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How does that compute? It's circular

Update: (in irb)

Class.superclass = Module
Module.class = Class

How is it possible to say that a Module's class is Class, when Class is Modules underclass? It's circular, chicken and egg thing.

Object: same question: Object is the root object in the object model. How can its class be Class, since Class object doesn't even exist yet?

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Or for that matter Object.class=Class. ?? Object (the root in Ruby OM)'s class is Class? But Class hasn't even been defined yet? –  Vassilis Apr 24 '11 at 1:34
    
This isn't really a well-defined question, but perhaps this diagram will help. –  Phrogz Apr 24 '11 at 1:38
    
the diagram shows superclasses and eigenclasses. Not of what class is each object in you diagram –  Vassilis Apr 24 '11 at 2:30
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3 Answers

up vote 9 down vote accepted

Let's take a look at the class.c file of the MRI source code:

void Init_class_hierarchy(void)
{
    id_attached = rb_intern("__attached__");

    rb_cBasicObject = boot_defclass("BasicObject", 0);
    /* boot_defclass is defined as boot_defclass(const char *name, VALUE super) */
    rb_cObject = boot_defclass("Object", rb_cBasicObject);
    rb_cModule = boot_defclass("Module", rb_cObject);
    rb_cClass =  boot_defclass("Class",  rb_cModule);

    /* Very important line: */
    RBASIC(rb_cClass)->klass
          = RBASIC(rb_cModule)->klass
          = RBASIC(rb_cObject)->klass
          = RBASIC(rb_cBasicObject)->klass
          = rb_cClass;
 }

These definitions in ruby.h are very important, too:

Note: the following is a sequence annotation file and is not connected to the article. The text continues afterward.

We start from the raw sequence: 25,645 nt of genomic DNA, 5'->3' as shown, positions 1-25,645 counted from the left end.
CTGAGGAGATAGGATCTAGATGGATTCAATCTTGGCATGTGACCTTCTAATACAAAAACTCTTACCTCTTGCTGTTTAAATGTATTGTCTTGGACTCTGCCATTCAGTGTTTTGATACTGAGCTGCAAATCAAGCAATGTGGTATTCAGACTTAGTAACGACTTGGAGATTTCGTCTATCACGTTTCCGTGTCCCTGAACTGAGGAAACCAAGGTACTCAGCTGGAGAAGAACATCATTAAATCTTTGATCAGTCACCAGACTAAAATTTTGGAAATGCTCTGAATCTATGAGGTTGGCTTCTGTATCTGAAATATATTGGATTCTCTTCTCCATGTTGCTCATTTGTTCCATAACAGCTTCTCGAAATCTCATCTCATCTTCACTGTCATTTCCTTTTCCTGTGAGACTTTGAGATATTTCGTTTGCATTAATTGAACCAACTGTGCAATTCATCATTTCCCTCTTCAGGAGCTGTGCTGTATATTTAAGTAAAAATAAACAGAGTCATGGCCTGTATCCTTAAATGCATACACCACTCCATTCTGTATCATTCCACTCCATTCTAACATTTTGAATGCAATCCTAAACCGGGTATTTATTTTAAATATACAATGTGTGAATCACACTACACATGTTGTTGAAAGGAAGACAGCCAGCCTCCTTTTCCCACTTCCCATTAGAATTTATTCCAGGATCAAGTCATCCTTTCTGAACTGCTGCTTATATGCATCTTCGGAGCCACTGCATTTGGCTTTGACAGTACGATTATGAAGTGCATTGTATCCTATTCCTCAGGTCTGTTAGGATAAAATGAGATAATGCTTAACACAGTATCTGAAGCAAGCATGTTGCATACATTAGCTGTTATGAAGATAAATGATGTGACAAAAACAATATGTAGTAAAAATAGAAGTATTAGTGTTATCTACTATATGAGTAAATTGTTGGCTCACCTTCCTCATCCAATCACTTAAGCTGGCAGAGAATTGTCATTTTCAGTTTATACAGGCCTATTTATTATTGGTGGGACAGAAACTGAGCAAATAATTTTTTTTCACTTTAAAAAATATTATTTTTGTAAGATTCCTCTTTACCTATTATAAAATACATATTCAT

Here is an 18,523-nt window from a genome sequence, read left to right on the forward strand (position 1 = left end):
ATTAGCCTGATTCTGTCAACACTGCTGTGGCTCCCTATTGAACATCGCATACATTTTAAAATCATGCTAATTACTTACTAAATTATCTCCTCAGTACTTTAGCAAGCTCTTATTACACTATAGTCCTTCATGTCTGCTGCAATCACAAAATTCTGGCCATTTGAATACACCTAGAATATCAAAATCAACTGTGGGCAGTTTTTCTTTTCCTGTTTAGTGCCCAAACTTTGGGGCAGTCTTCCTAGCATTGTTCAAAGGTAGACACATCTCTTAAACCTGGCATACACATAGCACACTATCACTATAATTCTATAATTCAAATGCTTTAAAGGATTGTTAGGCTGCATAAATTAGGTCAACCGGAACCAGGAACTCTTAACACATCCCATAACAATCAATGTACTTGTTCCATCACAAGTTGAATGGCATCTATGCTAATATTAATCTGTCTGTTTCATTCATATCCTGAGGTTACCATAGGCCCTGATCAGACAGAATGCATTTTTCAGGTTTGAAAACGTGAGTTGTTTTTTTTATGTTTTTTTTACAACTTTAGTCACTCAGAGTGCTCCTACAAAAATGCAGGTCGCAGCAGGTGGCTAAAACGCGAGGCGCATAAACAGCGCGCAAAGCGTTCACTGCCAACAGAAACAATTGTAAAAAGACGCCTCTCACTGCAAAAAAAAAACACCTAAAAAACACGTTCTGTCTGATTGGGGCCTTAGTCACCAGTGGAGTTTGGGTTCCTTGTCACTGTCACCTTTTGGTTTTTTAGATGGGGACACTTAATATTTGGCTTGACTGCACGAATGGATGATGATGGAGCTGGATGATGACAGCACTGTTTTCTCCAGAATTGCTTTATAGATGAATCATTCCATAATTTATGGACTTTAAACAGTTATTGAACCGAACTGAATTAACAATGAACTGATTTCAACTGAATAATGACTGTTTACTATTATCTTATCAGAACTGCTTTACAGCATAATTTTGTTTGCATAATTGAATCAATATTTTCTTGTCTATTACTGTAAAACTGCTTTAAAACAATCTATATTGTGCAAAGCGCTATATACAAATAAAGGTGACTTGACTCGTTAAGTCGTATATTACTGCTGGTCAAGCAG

#define R_CAST(st)   (struct st*)
#define RBASIC(obj)  (R_CAST(RBasic)(obj))
#define ROBJECT(obj) (R_CAST(RObject)(obj))
#define RCLASS(obj)  (R_CAST(RClass)(obj))
#define RMODULE(obj) RCLASS(obj)

Note that Object, Module and Class are derived from BasicObject. Indeed,

irb(main):001:0> BasicObject.superclass
=> nil

Those objects are defined simultaneously and all of them have RBASIC(*)->klass = rb_cClass.

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Aha, so this information i just bootstrapped! Thanks –  Vassilis Apr 24 '11 at 13:23
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x.superclass and x.class have different semantics. Observe:

irb(main):003:0> 3.superclass
NoMethodError: undefined method `superclass' for 3:Fixnum
    from (irb):3
    from :0
irb(main):004:0> 3.class
=> Fixnum

3 doesn't have a superclass because... 3 isn't a class or anything like it. But 3.class means the class that 3 is an instance of.

So the thing that should correspond to Class.superclass is not Module.class, but Module itself.

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The circular dependency works because these are all built-in classes. They are part of the core Ruby runtime and are set up this way at start-up and aren't added on the way you would normally add a class. The runtime has the power to set up the pointers however it wants, and the designer chose to do it this way.

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